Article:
The welcome signs at the train station were still there, along with a row of tents, food and first aid stations, but so was a sign informing local residents that volunteers and donations were no longer needed, since refugees no longer arrived at the station in large numbers. Over the past few weeks, a system had been put into place to distribute refugees, more or less fairly, directly to shelters in Bavaria (dozens of them in Munich alone) and other German states. The refugee crisis had become somewhat less visible, but no less urgent, with new arrivals still entering Germany from Austria at a steady clip.
Walking around Copenhagen it could come as a surprise that Denmark is led by a conservative government and has been reluctant to take in many refugees. The city’s relative wealth and diversity — walk down Nørrebrogade and you’ll feel like you are in the Shwarma capital of the world — are both readily apparent. Yet for the most part Denmark has been just another waystation for migrants on the way to Sweden, and there were few apparent signs of the presence of refugees, even temporary, in the central parts of Copenhagen.
One afternoon I took the train across the Øresund bridge to Malmö, Sweden, to visit a local artist. In my train car was a family that appeared to be of Middle Eastern in origin, the mother wearing a headscarf, a little girl scampering between seats and two teenage boys play-fighting in between bouts of attentive smartphone activity. In other words, they looked like a pretty ordinary family. It wasn’t until we arrived in Malmö and I saw them talking to policemen that I realized that it was a family of refugees, and that this was their moment of arrival.
While there appeared to be no official acknowledgment of the presence of refugees in Denmark, in Sweden there were signs welcoming them and teams of police, aid workers and translators at hand to answer questions and guide arrivals to reception centers. A small group comprised of several adult men and a few women and children was talking to a volunteer in the main hall of the station when I came up from the platform. They, too, appeared to have just arrived.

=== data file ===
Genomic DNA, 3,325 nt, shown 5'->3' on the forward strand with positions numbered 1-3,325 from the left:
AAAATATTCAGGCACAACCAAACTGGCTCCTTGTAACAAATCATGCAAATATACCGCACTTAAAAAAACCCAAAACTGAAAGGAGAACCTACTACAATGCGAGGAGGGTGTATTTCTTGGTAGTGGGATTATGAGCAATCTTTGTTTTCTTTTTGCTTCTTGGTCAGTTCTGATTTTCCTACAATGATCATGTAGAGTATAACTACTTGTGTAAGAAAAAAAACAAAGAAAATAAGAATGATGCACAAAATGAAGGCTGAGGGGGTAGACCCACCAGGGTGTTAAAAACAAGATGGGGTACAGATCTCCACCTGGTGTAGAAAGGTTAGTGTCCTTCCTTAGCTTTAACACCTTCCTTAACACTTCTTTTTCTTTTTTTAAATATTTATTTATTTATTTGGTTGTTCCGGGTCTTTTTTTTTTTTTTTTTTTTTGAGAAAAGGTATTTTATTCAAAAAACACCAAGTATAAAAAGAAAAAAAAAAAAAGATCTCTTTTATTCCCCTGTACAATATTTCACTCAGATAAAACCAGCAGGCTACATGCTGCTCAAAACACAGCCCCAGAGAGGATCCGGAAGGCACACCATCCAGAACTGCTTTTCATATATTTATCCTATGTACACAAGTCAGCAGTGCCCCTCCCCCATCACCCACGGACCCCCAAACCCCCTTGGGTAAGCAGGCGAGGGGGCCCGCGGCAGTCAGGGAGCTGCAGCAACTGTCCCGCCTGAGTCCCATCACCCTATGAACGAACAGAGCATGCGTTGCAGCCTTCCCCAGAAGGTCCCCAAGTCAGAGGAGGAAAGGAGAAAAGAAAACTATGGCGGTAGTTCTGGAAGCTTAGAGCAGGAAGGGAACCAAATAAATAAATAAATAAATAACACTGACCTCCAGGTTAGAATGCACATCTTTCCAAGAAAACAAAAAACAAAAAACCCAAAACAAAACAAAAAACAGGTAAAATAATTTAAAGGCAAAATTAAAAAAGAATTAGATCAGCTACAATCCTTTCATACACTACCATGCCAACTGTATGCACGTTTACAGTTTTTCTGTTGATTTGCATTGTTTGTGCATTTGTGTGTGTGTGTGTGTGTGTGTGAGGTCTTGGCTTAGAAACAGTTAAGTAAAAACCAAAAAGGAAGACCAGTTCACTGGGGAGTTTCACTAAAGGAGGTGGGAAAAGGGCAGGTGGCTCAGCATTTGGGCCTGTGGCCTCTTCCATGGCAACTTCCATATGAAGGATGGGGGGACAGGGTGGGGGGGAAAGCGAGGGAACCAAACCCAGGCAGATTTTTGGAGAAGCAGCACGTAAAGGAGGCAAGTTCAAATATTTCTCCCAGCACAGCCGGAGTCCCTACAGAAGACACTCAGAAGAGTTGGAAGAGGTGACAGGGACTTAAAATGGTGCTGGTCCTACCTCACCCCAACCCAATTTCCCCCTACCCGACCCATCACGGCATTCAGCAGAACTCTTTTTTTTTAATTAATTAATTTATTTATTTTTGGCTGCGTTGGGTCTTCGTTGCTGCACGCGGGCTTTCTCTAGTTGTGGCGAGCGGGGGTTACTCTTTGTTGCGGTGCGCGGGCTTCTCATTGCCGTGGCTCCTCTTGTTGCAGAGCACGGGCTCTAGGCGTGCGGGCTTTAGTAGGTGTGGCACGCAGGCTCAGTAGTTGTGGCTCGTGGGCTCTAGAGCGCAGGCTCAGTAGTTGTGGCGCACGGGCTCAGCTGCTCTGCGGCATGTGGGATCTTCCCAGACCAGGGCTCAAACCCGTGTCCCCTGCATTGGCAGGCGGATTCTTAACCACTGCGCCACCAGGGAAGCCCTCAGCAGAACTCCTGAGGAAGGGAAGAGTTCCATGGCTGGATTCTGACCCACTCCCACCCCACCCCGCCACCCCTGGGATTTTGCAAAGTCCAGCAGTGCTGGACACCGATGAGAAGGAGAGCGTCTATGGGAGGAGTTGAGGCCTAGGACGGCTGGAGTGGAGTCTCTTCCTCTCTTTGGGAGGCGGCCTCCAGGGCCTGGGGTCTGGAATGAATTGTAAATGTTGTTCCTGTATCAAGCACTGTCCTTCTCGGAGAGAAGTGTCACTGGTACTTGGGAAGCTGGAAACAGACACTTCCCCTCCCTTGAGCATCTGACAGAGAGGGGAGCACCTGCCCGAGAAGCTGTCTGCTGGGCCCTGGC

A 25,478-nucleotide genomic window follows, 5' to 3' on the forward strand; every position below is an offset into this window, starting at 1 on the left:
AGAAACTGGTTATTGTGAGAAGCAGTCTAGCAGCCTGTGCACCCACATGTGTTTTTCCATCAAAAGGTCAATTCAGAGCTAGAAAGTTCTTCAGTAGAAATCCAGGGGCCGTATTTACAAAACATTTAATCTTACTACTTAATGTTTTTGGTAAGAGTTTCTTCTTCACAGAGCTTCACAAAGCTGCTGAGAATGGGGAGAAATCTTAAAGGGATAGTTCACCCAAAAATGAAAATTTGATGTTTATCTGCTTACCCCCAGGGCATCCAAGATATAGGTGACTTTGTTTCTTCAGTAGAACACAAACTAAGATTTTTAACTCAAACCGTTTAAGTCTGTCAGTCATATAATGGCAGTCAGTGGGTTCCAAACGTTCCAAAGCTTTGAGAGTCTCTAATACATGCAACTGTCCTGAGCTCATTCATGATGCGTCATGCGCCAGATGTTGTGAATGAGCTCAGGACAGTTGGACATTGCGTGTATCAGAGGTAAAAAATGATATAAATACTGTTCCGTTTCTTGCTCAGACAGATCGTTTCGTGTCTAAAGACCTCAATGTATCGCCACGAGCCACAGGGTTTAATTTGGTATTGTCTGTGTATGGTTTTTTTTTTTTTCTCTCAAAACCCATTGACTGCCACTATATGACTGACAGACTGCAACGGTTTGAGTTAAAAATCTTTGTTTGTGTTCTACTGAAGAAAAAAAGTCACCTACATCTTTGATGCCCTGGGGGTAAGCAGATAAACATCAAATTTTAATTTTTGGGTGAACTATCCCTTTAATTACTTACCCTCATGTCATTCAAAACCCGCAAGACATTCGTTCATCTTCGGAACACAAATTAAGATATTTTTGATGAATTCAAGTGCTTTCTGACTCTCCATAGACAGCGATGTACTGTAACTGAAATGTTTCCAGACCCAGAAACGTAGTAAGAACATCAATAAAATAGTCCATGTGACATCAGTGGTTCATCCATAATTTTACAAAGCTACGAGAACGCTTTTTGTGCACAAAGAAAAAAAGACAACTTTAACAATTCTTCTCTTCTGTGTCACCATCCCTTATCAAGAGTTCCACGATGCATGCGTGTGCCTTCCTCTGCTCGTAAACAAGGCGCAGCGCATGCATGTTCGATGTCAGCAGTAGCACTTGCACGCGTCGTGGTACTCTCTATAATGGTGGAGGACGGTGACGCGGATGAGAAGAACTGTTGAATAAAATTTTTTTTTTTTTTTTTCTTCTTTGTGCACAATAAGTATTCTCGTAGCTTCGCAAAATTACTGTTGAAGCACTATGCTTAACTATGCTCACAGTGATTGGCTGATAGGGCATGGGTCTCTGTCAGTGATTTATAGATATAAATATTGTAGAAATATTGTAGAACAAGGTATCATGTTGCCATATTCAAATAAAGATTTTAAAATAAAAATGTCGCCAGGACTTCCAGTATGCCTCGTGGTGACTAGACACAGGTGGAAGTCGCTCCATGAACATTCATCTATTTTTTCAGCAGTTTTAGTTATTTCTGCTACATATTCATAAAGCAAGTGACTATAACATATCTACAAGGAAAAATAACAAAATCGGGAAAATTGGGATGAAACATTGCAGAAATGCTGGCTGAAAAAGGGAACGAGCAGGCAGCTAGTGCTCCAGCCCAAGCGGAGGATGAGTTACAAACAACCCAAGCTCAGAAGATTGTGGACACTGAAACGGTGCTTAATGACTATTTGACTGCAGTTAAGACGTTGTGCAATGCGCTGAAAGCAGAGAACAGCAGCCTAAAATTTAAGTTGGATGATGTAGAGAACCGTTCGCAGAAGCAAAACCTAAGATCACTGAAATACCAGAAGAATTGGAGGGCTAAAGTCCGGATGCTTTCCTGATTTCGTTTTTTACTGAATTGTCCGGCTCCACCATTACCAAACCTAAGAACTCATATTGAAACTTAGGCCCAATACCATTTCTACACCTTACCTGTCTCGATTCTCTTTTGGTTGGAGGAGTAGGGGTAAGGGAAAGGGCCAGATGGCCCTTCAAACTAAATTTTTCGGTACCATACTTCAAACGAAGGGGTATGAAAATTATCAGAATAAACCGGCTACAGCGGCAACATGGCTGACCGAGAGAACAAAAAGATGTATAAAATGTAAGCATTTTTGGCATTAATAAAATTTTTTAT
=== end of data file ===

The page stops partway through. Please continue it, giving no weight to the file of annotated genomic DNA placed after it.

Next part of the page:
Even though they were now closer than ever to their destination and to the possibility of resuming a normal life, their faces were full of worry and they asked rapid-fire questions, their voices filled with anxiety. Perhaps they were hoping to be sheltered near friends or relatives who were already in Sweden, and perhaps they already knew that instead they were likely to spend weeks or months in temporary accommodations. Or maybe this is what months and years of death, violence, greedy traffickers and unsympathetic authority figures will do to you, part of the ongoing human cost of war.
Greece is perhaps the most important transit country in Europe, since the Greek islands near Turkey serve as the entry point to Europe and the de-facto beginning of the Balkan route. The bottlenecks in sheltering, registering and transporting migrants that were first reported from Lesbos and Kos in the summer would later be duplicated along the route whenever a country found itself unable to cope with the onrush of thousands of migrants a day, as happened when Hungary closed its border and migrants were diverted through Croatia and Slovenia.
From the islands, migrants are shuttled to the port of Piraeus, less than a half-hour metro ride from the center of Athens. Upon arrival on the Greek mainland, the haves are quickly divided from the have-nots: Syrian refugees, more likely to have money, proceed immediately north, while others, especially Afghans, must wait for relatives to wire money in order to continue their journey.
I took the metro to Piraeus on a rainy Friday, but my timing was off. In order to find out when the next boat from Lesbos and Kos would arrive I inquired with two marginally polite ladies at the ticket office for Anek Lines, a shipping line from which the Greek government has been chartering a ferry. They said it was not due in port (at the gate furthest from the center of the harbor and the train station) until late in the evening. Tomorrow? No idea. Different times every day.
I wandered along the docks in the rain, feeling transported to a different age very foreign to our security-obsessed present in New York. There were no guards and few fences and anyone could walk or drive along the water where ships large and small were waiting to board passengers for their next trip. I passed the storefront of a travel agency that advertised trips to Macedonia on a handwritten sign on the street. Through the storefront window I could see a group of about a dozen migrants, several families with small children. As I walked by, a little boy of four or five years poked his head out and, pretending to be holding a gun, took aim at me. I don’t know what he saw in me, but when I turned to look back at the end of the block he was still shooting at me.
At the time of my visit, at the end of October, the Greek government had set up a camp in Eleonas, on the western outskirts of Athens, for those who were temporarily stuck. But unlike in any other city I had visited, here the refugees weren’t hard to find. Victoria Square, not far from the Larissa station, the city’s main train station, had become the informal gathering place for refugees.